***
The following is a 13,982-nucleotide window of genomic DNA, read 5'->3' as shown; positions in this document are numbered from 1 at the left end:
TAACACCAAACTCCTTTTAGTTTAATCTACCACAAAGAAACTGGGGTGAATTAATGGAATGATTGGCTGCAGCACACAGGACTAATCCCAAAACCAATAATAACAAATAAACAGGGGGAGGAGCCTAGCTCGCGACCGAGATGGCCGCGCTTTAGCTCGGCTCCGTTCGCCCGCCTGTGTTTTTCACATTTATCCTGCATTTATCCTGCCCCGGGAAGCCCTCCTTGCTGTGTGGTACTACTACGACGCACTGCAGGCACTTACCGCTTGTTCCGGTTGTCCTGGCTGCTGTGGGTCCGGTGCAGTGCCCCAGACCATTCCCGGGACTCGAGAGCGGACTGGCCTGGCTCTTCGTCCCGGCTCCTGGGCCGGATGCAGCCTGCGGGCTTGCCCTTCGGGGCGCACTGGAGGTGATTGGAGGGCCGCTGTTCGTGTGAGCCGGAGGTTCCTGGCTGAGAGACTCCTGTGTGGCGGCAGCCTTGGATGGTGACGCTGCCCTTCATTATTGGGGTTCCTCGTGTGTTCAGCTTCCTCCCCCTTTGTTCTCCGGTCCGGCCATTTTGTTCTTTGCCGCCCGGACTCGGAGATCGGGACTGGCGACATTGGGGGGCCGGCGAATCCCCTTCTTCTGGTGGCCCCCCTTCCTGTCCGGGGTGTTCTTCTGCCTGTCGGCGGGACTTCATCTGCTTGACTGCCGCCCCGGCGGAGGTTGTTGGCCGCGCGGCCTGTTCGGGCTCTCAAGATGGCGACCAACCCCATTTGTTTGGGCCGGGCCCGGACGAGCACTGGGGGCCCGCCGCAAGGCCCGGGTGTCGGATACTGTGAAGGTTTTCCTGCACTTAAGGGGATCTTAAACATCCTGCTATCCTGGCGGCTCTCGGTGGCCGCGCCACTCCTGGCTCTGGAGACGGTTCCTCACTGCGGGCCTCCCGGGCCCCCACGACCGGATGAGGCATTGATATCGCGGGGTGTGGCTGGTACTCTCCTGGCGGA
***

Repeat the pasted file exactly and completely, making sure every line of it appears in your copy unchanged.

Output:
The following is a 13,982-nucleotide window of genomic DNA, read 5'->3' as shown; positions in this document are numbered from 1 at the left end:
TAACACCAAACTCCTTTTAGTTTAATCTACCACAAAGAAACTGGGGTGAATTAATGGAATGATTGGCTGCAGCACACAGGACTAATCCCAAAACCAATAATAACAAATAAACAGGGGGAGGAGCCTAGCTCGCGACCGAGATGGCCGCGCTTTAGCTCGGCTCCGTTCGCCCGCCTGTGTTTTTCACATTTATCCTGCATTTATCCTGCCCCGGGAAGCCCTCCTTGCTGTGTGGTACTACTACGACGCACTGCAGGCACTTACCGCTTGTTCCGGTTGTCCTGGCTGCTGTGGGTCCGGTGCAGTGCCCCAGACCATTCCCGGGACTCGAGAGCGGACTGGCCTGGCTCTTCGTCCCGGCTCCTGGGCCGGATGCAGCCTGCGGGCTTGCCCTTCGGGGCGCACTGGAGGTGATTGGAGGGCCGCTGTTCGTGTGAGCCGGAGGTTCCTGGCTGAGAGACTCCTGTGTGGCGGCAGCCTTGGATGGTGACGCTGCCCTTCATTATTGGGGTTCCTCGTGTGTTCAGCTTCCTCCCCCTTTGTTCTCCGGTCCGGCCATTTTGTTCTTTGCCGCCCGGACTCGGAGATCGGGACTGGCGACATTGGGGGGCCGGCGAATCCCCTTCTTCTGGTGGCCCCCCTTCCTGTCCGGGGTGTTCTTCTGCCTGTCGGCGGGACTTCATCTGCTTGACTGCCGCCCCGGCGGAGGTTGTTGGCCGCGCGGCCTGTTCGGGCTCTCAAGATGGCGACCAACCCCATTTGTTTGGGCCGGGCCCGGACGAGCACTGGGGGCCCGCCGCAAGGCCCGGGTGTCGGATACTGTGAAGGTTTTCCTGCACTTAAGGGGATCTTAAACATCCTGCTATCCTGGCGGCTCTCGGTGGCCGCGCCACTCCTGGCTCTGGAGACGGTTCCTCACTGCGGGCCTCCCGGGCCCCCACGACCGGATGAGGCATTGATATCGCGGGGTGTGGCTGGTACTCTCCTGGCGGA